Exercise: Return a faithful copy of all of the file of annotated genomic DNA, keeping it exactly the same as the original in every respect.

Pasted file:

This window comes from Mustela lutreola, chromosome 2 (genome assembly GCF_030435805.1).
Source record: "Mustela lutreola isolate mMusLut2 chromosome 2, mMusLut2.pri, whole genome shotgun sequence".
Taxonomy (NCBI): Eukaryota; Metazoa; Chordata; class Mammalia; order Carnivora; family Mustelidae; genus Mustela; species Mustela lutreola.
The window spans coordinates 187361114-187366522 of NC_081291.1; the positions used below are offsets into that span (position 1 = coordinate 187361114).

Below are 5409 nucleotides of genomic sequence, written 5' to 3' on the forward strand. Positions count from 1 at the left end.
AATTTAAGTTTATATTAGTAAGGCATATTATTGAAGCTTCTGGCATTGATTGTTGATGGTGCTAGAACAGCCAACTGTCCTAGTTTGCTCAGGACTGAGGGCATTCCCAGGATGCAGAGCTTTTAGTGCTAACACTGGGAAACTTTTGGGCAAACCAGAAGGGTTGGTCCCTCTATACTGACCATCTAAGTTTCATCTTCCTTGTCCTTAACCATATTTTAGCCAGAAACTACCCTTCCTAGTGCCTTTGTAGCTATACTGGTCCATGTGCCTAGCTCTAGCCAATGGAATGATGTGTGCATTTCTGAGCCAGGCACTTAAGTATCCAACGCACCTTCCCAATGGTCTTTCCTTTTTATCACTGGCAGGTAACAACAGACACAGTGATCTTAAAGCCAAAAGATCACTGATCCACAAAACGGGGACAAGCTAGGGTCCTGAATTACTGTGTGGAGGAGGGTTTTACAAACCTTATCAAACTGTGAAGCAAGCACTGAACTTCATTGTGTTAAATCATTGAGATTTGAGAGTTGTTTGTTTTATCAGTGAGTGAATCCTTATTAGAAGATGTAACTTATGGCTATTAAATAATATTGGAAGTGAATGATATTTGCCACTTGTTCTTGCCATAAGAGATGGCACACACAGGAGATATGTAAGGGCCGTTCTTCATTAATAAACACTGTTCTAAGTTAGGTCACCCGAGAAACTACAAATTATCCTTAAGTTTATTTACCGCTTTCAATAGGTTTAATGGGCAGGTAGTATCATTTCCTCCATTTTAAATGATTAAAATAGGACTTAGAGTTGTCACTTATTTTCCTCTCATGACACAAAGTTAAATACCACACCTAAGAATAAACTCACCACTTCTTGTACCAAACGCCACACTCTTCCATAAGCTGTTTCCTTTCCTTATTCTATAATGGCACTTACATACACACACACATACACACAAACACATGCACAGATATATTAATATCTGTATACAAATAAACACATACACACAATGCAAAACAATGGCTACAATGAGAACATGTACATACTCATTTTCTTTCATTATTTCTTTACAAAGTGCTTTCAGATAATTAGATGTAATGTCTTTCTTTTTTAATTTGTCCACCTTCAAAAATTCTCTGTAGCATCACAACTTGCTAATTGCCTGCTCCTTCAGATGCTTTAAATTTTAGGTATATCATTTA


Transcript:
This window comes from Mustela lutreola, chromosome 2 (genome assembly GCF_030435805.1).
Source record: "Mustela lutreola isolate mMusLut2 chromosome 2, mMusLut2.pri, whole genome shotgun sequence".
Taxonomy (NCBI): Eukaryota; Metazoa; Chordata; class Mammalia; order Carnivora; family Mustelidae; genus Mustela; species Mustela lutreola.
The window spans coordinates 187361114-187366522 of NC_081291.1; the positions used below are offsets into that span (position 1 = coordinate 187361114).

Below are 5409 nucleotides of genomic sequence, written 5' to 3' on the forward strand. Positions count from 1 at the left end.
AATTTAAGTTTATATTAGTAAGGCATATTATTGAAGCTTCTGGCATTGATTGTTGATGGTGCTAGAACAGCCAACTGTCCTAGTTTGCTCAGGACTGAGGGCATTCCCAGGATGCAGAGCTTTTAGTGCTAACACTGGGAAACTTTTGGGCAAACCAGAAGGGTTGGTCCCTCTATACTGACCATCTAAGTTTCATCTTCCTTGTCCTTAACCATATTTTAGCCAGAAACTACCCTTCCTAGTGCCTTTGTAGCTATACTGGTCCATGTGCCTAGCTCTAGCCAATGGAATGATGTGTGCATTTCTGAGCCAGGCACTTAAGTATCCAACGCACCTTCCCAATGGTCTTTCCTTTTTATCACTGGCAGGTAACAACAGACACAGTGATCTTAAAGCCAAAAGATCACTGATCCACAAAACGGGGACAAGCTAGGGTCCTGAATTACTGTGTGGAGGAGGGTTTTACAAACCTTATCAAACTGTGAAGCAAGCACTGAACTTCATTGTGTTAAATCATTGAGATTTGAGAGTTGTTTGTTTTATCAGTGAGTGAATCCTTATTAGAAGATGTAACTTATGGCTATTAAATAATATTGGAAGTGAATGATATTTGCCACTTGTTCTTGCCATAAGAGATGGCACACACAGGAGATATGTAAGGGCCGTTCTTCATTAATAAACACTGTTCTAAGTTAGGTCACCCGAGAAACTACAAATTATCCTTAAGTTTATTTACCGCTTTCAATAGGTTTAATGGGCAGGTAGTATCATTTCCTCCATTTTAAATGATTAAAATAGGACTTAGAGTTGTCACTTATTTTCCTCTCATGACACAAAGTTAAATACCACACCTAAGAATAAACTCACCACTTCTTGTACCAAACGCCACACTCTTCCATAAGCTGTTTCCTTTCCTTATTCTATAATGGCACTTACATACACACACACATACACACAAACACATGCACAGATATATTAATATCTGTATACAAATAAACACATACACACAATGCAAAACAATGGCTACAATGAGAACATGTACATACTCATTTTCTTTCATTATTTCTTTACAAAGTGCTTTCAGATAATTAGATGTAATGTCTTTCTTTTTTAATTTGTCCACCTTCAAAAATTCTCTGTAGCATCACAACTTGCTAATTGCCTGCTCCTTCAGATGCTTTAAATTTTAGGTATATCATTTA